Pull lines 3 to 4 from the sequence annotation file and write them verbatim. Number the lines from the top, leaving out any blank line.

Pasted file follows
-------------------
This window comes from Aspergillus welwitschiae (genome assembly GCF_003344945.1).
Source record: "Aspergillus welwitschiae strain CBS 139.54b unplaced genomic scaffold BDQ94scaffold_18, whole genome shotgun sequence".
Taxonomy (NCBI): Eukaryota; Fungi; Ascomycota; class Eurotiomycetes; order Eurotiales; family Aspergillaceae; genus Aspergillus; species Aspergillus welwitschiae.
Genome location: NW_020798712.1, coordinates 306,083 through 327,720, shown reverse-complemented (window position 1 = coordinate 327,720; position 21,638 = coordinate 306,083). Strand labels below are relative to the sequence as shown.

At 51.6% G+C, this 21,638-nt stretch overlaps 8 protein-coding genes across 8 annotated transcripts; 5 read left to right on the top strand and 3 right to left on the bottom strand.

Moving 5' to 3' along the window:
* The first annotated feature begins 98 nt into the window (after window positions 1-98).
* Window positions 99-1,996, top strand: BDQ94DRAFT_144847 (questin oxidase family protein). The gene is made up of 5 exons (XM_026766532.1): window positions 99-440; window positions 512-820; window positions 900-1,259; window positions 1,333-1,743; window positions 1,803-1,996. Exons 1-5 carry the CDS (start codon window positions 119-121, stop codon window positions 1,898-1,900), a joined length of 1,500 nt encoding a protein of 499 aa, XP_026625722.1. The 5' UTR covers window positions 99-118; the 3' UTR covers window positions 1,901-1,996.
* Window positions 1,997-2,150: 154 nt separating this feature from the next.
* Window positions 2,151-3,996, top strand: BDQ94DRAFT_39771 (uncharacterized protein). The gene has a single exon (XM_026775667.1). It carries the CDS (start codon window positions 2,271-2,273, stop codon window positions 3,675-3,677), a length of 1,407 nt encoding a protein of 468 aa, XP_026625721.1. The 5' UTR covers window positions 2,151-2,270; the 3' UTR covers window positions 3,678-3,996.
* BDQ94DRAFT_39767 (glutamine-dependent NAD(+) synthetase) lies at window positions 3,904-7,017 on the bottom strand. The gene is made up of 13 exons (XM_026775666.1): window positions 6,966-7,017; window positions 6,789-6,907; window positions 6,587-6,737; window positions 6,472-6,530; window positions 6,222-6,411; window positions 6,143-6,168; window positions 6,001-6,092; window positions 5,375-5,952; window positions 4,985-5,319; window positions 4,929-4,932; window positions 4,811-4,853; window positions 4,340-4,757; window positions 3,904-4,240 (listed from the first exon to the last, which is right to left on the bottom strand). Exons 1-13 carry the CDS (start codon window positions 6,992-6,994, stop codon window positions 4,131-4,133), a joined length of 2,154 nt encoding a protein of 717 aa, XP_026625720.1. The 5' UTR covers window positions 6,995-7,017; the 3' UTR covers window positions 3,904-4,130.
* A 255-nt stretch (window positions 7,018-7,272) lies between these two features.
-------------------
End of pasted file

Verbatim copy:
Taxonomy (NCBI): Eukaryota; Fungi; Ascomycota; class Eurotiomycetes; order Eurotiales; family Aspergillaceae; genus Aspergillus; species Aspergillus welwitschiae.
Genome location: NW_020798712.1, coordinates 306,083 through 327,720, shown reverse-complemented (window position 1 = coordinate 327,720; position 21,638 = coordinate 306,083). Strand labels below are relative to the sequence as shown.